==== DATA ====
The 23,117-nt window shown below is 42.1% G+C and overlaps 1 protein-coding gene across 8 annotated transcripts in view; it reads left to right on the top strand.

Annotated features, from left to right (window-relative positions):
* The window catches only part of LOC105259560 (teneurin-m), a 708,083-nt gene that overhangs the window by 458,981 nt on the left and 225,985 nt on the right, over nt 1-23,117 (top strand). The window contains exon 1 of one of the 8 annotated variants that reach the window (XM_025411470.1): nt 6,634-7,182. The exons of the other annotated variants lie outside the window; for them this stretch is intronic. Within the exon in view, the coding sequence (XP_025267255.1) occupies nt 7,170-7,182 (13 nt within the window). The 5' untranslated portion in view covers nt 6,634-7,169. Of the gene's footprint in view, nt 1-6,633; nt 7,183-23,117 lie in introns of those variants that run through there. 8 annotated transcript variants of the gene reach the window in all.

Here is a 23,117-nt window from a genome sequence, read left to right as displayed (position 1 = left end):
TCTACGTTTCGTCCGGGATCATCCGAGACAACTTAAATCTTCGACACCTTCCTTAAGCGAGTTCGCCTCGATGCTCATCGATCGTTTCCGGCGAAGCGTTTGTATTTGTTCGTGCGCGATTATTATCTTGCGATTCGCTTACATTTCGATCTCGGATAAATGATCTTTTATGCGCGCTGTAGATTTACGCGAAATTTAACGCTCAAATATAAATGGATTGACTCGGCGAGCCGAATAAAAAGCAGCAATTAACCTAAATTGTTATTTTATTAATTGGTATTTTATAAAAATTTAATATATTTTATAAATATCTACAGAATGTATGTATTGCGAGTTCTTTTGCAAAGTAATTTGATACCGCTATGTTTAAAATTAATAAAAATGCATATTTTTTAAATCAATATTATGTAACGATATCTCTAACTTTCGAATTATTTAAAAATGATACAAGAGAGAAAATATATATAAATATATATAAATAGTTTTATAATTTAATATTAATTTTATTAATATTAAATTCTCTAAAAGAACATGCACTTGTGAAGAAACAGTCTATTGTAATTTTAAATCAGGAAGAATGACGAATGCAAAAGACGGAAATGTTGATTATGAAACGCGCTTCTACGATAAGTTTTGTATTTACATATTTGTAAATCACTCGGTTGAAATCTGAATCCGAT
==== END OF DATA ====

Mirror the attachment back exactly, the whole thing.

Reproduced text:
The 23,117-nt window shown below is 42.1% G+C and overlaps 1 protein-coding gene across 8 annotated transcripts in view; it reads left to right on the top strand.

Annotated features, from left to right (window-relative positions):
* The window catches only part of LOC105259560 (teneurin-m), a 708,083-nt gene that overhangs the window by 458,981 nt on the left and 225,985 nt on the right, over nt 1-23,117 (top strand). The window contains exon 1 of one of the 8 annotated variants that reach the window (XM_025411470.1): nt 6,634-7,182. The exons of the other annotated variants lie outside the window; for them this stretch is intronic. Within the exon in view, the coding sequence (XP_025267255.1) occupies nt 7,170-7,182 (13 nt within the window). The 5' untranslated portion in view covers nt 6,634-7,169. Of the gene's footprint in view, nt 1-6,633; nt 7,183-23,117 lie in introns of those variants that run through there. 8 annotated transcript variants of the gene reach the window in all.

Here is a 23,117-nt window from a genome sequence, read left to right as displayed (position 1 = left end):
TCTACGTTTCGTCCGGGATCATCCGAGACAACTTAAATCTTCGACACCTTCCTTAAGCGAGTTCGCCTCGATGCTCATCGATCGTTTCCGGCGAAGCGTTTGTATTTGTTCGTGCGCGATTATTATCTTGCGATTCGCTTACATTTCGATCTCGGATAAATGATCTTTTATGCGCGCTGTAGATTTACGCGAAATTTAACGCTCAAATATAAATGGATTGACTCGGCGAGCCGAATAAAAAGCAGCAATTAACCTAAATTGTTATTTTATTAATTGGTATTTTATAAAAATTTAATATATTTTATAAATATCTACAGAATGTATGTATTGCGAGTTCTTTTGCAAAGTAATTTGATACCGCTATGTTTAAAATTAATAAAAATGCATATTTTTTAAATCAATATTATGTAACGATATCTCTAACTTTCGAATTATTTAAAAATGATACAAGAGAGAAAATATATATAAATATATATAAATAGTTTTATAATTTAATATTAATTTTATTAATATTAAATTCTCTAAAAGAACATGCACTTGTGAAGAAACAGTCTATTGTAATTTTAAATCAGGAAGAATGACGAATGCAAAAGACGGAAATGTTGATTATGAAACGCGCTTCTACGATAAGTTTTGTATTTACATATTTGTAAATCACTCGGTTGAAATCTGAATCCGAT